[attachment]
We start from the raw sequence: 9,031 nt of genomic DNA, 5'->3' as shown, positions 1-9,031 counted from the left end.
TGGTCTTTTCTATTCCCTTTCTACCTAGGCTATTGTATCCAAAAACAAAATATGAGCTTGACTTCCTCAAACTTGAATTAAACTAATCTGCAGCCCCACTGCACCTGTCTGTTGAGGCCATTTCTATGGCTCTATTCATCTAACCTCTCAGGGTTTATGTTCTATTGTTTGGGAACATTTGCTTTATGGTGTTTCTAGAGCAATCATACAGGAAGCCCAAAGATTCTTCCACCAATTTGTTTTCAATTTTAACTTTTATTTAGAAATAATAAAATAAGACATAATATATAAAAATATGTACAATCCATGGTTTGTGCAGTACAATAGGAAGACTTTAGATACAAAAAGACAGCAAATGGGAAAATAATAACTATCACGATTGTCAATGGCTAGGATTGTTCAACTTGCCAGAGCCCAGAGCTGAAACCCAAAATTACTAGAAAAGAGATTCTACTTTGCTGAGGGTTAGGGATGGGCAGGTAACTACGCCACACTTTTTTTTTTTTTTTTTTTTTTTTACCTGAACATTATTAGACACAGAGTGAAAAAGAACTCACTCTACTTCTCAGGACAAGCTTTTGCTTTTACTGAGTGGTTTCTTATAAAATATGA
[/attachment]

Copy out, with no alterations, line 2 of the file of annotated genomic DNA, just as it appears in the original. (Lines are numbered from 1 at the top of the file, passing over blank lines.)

TGGTCTTTTCTATTCCCTTTCTACCTAGGCTATTGTATCCAAAAACAAAATATGAGCTTGACTTCCTCAAACTTGAATTAAACTAATCTGCAGCCCCACTGCACCTGTCTGTTGAGGCCATTTCTATGGCTCTATTCATCTAACCTCTCAGGGTTTATGTTCTATTGTTTGGGAACATTTGCTTTATGGTGTTTCTAGAGCAATCATACAGGAAGCCCAAAGATTCTTCCACCAATTTGTTTTCAATTTTAACTTTTATTTAGAAATAATAAAATAAGACATAATATATAAAAATATGTACAATCCATGGTTTGTGCAGTACAATAGGAAGACTTTAGATACAAAAAGACAGCAAATGGGAAAATAATAACTATCACGATTGTCAATGGCTAGGATTGTTCAACTTGCCAGAGCCCAGAGCTGAAACCCAAAATTACTAGAAAAGAGATTCTACTTTGCTGAGGGTTAGGGATGGGCAGGTAACTACGCCACACTTTTTTTTTTTTTTTTTTTTTTTTACCTGAACATTATTAGACACAGAGTGAAAAAGAACTCACTCTACTTCTCAGGACAAGCTTTTGCTTTTACTGAGTGGTTTCTTATAAAATATGA